CP: My parents have passed away and I have sisters and brothers. I know that they’re not happy with this case. …Actually, they want me to switch jobs. … I didn’t do anything wrong—why [should] I have to quit? In our family, my mom raised me in a way that allowed me to decide what I want to do. [Journalism] is what I wanted to study. Everything that I decide in my life, I decide on my own. [I] try to let [my family] know that…I’m not fighting this alone. I have support from organizations, from my colleagues. I try to comfort them not to worry too much.
More: Why is it important for you to continue to fight for Internet freedom?
PC: I think censorship in Thailand is too much, especially the Internet censorship. The Internet is not built for the censors; it’s built for the exchange, for the diversity of the idea, for multiple ideas.
…I think censorship in Thailand and other places in the world is [about] control. People have their own ideas, their own minds, to understand, to decide or have their own judgment. …And for me, it’s a public interest, not just a personal matter. …If I have a chance to talk with anybody or any authority, I will let them know that to censor the Internet is probably the wrong idea. The good idea is how you can let the people in the society decide what should be allowed. The Internet in Thailand is still a new thing. We still need time for the people to learn and let the people set the norms and [choose] what type of content we agree [on].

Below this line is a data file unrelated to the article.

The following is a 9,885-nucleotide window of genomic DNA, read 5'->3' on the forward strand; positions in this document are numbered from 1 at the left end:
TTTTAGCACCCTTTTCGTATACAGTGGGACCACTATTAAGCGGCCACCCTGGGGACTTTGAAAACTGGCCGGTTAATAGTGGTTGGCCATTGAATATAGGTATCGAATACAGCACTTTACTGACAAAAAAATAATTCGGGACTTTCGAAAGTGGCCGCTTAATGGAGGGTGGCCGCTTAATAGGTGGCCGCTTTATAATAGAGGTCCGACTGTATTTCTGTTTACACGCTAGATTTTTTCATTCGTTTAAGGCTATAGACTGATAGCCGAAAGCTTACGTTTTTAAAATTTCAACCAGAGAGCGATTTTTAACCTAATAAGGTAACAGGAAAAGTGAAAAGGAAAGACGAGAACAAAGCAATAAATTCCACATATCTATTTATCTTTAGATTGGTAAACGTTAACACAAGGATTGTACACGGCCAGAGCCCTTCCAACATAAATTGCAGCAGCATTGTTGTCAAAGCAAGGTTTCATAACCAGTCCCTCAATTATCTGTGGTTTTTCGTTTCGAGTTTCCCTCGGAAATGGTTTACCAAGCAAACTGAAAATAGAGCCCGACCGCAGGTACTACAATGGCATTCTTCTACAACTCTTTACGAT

More: Do you ever think about switching to a safer profession?
PC: I will continue to work in the communications field because this is one thing that I love and I like to do.
Meet the other 2011 Courage in Journalism Award Winners:
Kate Adie, former BBC chief news correspondent
Parisa Hafezi, Reuters bureau chief, Iran
Adela Navarro Bello, general director of Zeta newsmagazine, Mexio
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